Shoutout To All The 'Average' Kids In The Middle

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Every damn day, my son gets home from school, throws his backpack on the ground and gets a snack before he begrudgingly starts digging around for his crumpled homework papers, or opens his laptop to look over his homework agenda.

To him, school is a pain in his ass and he does what he needs to do to get by. Most of the time he makes the honor roll, but sometimes he doesn’t.

School has always been a bit of a struggle for him and his siblings. They have to work for every grade they earn and to them, it feels like they have to work harder than most of their peers when, in fact, there are many kids who are just like them — average.

Like many other parents, I’ve had to have many pep talks with my kids about this subject. Like when my daughter came home and was upset because all her friends were in “the highest reading class” and she wasn’t.

Or when my youngest didn’t do as well as he wanted during the Geography Bee and got eliminated after the second round and watched two of his good friends make it to the finals.

These moments seem pivotal — when our children come to us and they are being hard on themselves for simply being average. As an average student myself, their feelings mirror the ones I had in school. I remember thinking time and time again I wasn’t worthy, I’d never measure up, and when I did get a A in class, I started to believe it was sheer luck.

As parents, we need to take the stigma around being average away from our kids. There is no shame in being “average,” and there’s a way to encourage them to work harder and do their best, while loving the specialness our “average” kids have. They have so much to offer and the last thing this world needs is to snuff our our kids’ personalities and their unique qualities because they aren’t in AP classes, the gifted and talented program, or the star of the soccer team.

Sure, I could make my son work even harder, punish him for not getting certain grades or participating in team sports. And maybe it would work and provide him future opportunities.

But I’ll never do that. I’d never risk straining our relationship or potentially negatively impacting long-lasting effects on his self esteem and send the message I think he’s just not good enough.

Our “average kids” have so many gifts, and if school and sports aren’t their thing, we owe it to them to give them the space to find their individual gifts to share with the world. They need time and freedom to explore interests that feed their essence and give them passion for life which will in turn, make our world a better place.

And by pushing too hard and not honoring their “averageness,” we are teaching them they shouldn’t do anything unless they can be the best at it.

Well, I call bullshit on that.

Our kids’ value is not measured by grades or goals or how well they do on the debate team. Yes, it can seem like that in this day and age when everyone is splashing their kids’ Ivy League college acceptances, their child’s grades, or how they won their track meet on social media. While those moments deserve to be celebrated, it does not need to make us, or our kids, feel less-than because they are just barely making the honor roll, or only score one basket all season.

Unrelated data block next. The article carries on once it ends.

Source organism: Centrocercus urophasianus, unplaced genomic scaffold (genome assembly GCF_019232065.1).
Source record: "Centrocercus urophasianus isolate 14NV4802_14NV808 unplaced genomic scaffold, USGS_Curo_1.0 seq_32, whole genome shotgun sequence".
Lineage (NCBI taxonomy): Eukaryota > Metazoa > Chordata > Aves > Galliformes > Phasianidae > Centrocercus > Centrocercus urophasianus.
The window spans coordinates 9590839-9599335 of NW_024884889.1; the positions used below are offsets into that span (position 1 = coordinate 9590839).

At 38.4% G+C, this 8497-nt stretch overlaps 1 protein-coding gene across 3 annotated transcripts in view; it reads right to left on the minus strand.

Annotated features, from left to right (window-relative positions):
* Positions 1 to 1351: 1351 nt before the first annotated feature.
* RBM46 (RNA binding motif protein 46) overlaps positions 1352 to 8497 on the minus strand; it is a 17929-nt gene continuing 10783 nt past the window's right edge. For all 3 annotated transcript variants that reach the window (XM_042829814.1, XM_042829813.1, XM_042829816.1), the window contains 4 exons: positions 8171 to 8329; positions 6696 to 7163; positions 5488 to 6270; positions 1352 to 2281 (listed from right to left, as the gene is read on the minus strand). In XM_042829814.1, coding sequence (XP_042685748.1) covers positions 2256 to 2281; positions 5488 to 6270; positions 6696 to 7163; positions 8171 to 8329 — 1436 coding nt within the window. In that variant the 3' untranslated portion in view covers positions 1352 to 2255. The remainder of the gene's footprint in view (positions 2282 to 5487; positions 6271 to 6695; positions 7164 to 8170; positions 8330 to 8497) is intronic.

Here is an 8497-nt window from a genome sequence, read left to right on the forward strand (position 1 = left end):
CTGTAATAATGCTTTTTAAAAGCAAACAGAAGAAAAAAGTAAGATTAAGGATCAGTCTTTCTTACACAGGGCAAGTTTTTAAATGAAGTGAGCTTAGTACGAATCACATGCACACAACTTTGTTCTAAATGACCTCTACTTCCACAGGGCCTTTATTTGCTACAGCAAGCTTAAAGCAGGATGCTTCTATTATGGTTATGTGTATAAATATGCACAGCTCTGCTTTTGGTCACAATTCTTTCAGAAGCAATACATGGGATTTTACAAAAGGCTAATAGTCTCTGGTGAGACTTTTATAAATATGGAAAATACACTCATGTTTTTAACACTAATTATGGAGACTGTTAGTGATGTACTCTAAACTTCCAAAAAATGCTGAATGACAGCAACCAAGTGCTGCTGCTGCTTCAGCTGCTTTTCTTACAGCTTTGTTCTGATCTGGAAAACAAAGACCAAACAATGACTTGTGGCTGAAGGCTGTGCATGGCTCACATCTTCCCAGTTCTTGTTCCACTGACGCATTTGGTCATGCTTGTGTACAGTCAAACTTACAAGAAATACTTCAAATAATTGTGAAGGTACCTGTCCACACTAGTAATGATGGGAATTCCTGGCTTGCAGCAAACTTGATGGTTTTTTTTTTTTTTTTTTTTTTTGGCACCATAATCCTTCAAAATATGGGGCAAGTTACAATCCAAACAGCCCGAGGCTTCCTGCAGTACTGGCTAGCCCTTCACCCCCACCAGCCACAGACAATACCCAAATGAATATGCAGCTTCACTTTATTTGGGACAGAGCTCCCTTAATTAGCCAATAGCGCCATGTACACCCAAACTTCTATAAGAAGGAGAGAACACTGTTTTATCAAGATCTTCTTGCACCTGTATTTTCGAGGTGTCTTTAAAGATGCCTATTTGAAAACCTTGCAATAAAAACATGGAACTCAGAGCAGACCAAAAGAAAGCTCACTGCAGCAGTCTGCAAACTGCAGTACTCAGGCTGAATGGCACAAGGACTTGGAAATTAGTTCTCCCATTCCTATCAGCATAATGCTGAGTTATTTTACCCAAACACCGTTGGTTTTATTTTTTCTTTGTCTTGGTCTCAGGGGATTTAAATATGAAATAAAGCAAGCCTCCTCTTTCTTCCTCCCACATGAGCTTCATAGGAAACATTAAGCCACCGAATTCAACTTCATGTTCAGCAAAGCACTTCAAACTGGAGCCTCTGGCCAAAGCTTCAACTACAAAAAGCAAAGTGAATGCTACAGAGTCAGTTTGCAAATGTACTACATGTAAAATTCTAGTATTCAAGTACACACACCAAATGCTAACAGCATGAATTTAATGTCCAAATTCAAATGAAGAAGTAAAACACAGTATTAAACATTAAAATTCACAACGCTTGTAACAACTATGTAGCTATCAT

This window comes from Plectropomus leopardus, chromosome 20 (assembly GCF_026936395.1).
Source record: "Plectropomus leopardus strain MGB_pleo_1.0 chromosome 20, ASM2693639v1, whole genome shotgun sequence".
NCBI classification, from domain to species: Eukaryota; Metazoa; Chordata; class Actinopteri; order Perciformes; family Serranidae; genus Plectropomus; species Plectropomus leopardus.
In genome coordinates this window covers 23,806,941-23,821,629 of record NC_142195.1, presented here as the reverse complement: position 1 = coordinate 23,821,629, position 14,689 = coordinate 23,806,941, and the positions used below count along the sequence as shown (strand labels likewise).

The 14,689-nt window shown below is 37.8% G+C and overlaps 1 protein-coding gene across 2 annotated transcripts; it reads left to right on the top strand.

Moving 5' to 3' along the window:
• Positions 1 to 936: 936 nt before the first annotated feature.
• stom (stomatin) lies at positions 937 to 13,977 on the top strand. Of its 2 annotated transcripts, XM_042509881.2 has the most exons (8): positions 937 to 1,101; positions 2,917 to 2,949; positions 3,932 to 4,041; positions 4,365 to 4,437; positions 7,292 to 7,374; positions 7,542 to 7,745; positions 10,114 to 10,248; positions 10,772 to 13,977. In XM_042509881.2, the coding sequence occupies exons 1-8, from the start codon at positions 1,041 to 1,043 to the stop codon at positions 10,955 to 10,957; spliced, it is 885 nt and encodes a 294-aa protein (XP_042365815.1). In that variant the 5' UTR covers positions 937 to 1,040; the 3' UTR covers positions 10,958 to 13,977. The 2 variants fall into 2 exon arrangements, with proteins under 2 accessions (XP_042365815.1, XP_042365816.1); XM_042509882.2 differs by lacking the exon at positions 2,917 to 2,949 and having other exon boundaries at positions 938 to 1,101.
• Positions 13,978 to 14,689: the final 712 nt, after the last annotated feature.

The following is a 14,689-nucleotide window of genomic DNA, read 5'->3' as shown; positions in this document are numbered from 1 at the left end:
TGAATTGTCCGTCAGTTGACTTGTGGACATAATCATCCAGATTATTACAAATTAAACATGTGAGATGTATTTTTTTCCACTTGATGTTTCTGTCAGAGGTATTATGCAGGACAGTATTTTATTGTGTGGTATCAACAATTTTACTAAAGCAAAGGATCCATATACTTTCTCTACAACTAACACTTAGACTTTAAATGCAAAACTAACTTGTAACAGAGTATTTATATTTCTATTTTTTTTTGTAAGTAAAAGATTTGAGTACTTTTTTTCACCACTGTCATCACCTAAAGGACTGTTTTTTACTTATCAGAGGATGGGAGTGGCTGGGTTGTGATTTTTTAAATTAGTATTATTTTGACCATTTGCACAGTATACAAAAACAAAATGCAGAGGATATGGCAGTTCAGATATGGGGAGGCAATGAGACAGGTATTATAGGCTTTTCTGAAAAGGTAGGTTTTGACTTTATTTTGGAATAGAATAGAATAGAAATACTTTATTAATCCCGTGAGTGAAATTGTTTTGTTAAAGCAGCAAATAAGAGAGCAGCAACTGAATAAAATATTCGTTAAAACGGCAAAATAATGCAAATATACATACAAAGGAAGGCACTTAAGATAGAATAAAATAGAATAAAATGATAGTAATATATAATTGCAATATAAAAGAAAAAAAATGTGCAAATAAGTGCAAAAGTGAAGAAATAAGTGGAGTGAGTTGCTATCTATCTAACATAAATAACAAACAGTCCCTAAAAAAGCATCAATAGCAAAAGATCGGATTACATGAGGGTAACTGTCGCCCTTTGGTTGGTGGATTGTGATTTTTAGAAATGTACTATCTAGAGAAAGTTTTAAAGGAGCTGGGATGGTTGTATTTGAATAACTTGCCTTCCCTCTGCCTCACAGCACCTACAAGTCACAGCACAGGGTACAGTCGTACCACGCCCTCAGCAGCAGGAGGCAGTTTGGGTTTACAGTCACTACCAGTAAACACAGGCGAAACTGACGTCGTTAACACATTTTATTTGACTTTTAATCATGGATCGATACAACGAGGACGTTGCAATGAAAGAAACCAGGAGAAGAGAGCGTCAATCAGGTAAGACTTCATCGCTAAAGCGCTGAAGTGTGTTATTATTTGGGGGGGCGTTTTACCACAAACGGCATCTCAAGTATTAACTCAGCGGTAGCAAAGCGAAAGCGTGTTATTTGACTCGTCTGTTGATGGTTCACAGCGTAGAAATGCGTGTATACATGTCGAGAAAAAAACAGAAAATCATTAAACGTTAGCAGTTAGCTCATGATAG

We take the time to honor those with the highest GPA, but what we also need to be reminding our kids is that some of the most successful and influential people did lousy in school. Former Vice President Joe Biden was a very average student, and Bill Gates was quoted as saying, “I studied everything but never topped…”

Steve Jobs dropped out of college before graduating, and Walt Disney, Richard Branson, and Elton John never even finished school and they ooze success and life experiences.

I’m not promoting dropping our of school, of course, but it solidifies my point that just because you don’t excel in school, that doesn’t mean you don’t matter. It doesn’t mean you won’t make your mark in the world, and it absolutely doesn’t mean you don’t measure up.

Taking the time to teach my kids how to be aware of others, how to take care of their mental health, and how to pursue something they are wildly passionate about are my main goals as a parent — not getting them to bring home a piece of paper that states they’ve gotten a 4.0. The two aren’t mutually exclusive of course, but for so many kids, school is very hard for them and that in no way means they shouldn’t be celebrated.

I am a very average mother but I pursue my passions. I love my kids like no one else can. I have a lot to offer even if I never volunteer, I ignore them sometimes, and feed them fast food too much.

After all, it’s possible to be “average” in the eyes of everyone else, but to live your very best life.

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